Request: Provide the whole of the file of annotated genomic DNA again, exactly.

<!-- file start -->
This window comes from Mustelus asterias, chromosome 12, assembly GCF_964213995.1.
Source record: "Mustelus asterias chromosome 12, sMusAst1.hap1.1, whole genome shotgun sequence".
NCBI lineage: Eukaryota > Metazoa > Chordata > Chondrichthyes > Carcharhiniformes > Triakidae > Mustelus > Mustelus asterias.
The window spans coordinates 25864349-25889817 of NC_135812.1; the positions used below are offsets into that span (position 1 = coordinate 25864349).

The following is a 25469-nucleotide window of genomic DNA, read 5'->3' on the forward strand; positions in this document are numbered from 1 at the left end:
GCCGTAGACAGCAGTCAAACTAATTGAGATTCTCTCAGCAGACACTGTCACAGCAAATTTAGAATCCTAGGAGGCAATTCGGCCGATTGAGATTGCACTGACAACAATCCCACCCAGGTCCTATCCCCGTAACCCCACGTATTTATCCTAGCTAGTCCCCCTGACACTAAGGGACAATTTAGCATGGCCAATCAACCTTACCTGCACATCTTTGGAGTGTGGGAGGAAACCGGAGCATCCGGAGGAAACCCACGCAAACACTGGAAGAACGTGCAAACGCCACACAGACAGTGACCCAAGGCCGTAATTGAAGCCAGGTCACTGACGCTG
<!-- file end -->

This window comes from Mustelus asterias, chromosome 12, assembly GCF_964213995.1.
Source record: "Mustelus asterias chromosome 12, sMusAst1.hap1.1, whole genome shotgun sequence".
NCBI lineage: Eukaryota > Metazoa > Chordata > Chondrichthyes > Carcharhiniformes > Triakidae > Mustelus > Mustelus asterias.
The window spans coordinates 25864349-25889817 of NC_135812.1; the positions used below are offsets into that span (position 1 = coordinate 25864349).

The following is a 25469-nucleotide window of genomic DNA, read 5'->3' on the forward strand; positions in this document are numbered from 1 at the left end:
GCCGTAGACAGCAGTCAAACTAATTGAGATTCTCTCAGCAGACACTGTCACAGCAAATTTAGAATCCTAGGAGGCAATTCGGCCGATTGAGATTGCACTGACAACAATCCCACCCAGGTCCTATCCCCGTAACCCCACGTATTTATCCTAGCTAGTCCCCCTGACACTAAGGGACAATTTAGCATGGCCAATCAACCTTACCTGCACATCTTTGGAGTGTGGGAGGAAACCGGAGCATCCGGAGGAAACCCACGCAAACACTGGAAGAACGTGCAAACGCCACACAGACAGTGACCCAAGGCCGTAATTGAAGCCAGGTCACTGACGCTG